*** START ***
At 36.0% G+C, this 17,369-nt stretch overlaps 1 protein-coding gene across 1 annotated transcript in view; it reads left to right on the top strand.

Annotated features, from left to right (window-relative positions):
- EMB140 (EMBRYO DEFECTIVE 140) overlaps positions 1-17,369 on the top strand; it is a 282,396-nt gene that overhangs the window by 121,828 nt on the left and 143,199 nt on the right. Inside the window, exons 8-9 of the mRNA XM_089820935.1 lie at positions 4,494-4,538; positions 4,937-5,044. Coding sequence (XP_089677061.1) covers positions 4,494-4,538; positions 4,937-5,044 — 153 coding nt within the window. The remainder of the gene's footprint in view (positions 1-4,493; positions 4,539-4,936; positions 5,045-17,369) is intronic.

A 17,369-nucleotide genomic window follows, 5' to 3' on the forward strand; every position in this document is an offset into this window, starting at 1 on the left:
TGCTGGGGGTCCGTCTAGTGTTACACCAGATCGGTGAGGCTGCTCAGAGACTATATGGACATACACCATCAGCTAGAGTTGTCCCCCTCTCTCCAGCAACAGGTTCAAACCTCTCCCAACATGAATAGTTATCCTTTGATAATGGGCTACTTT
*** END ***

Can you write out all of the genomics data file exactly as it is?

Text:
At 36.0% G+C, this 17,369-nt stretch overlaps 1 protein-coding gene across 1 annotated transcript in view; it reads left to right on the top strand.

Annotated features, from left to right (window-relative positions):
- EMB140 (EMBRYO DEFECTIVE 140) overlaps positions 1-17,369 on the top strand; it is a 282,396-nt gene that overhangs the window by 121,828 nt on the left and 143,199 nt on the right. Inside the window, exons 8-9 of the mRNA XM_089820935.1 lie at positions 4,494-4,538; positions 4,937-5,044. Coding sequence (XP_089677061.1) covers positions 4,494-4,538; positions 4,937-5,044 — 153 coding nt within the window. The remainder of the gene's footprint in view (positions 1-4,493; positions 4,539-4,936; positions 5,045-17,369) is intronic.

A 17,369-nucleotide genomic window follows, 5' to 3' on the forward strand; every position in this document is an offset into this window, starting at 1 on the left:
TGCTGGGGGTCCGTCTAGTGTTACACCAGATCGGTGAGGCTGCTCAGAGACTATATGGACATACACCATCAGCTAGAGTTGTCCCCCTCTCTCCAGCAACAGGTTCAAACCTCTCCCAACATGAATAGTTATCCTTTGATAATGGGCTACTTT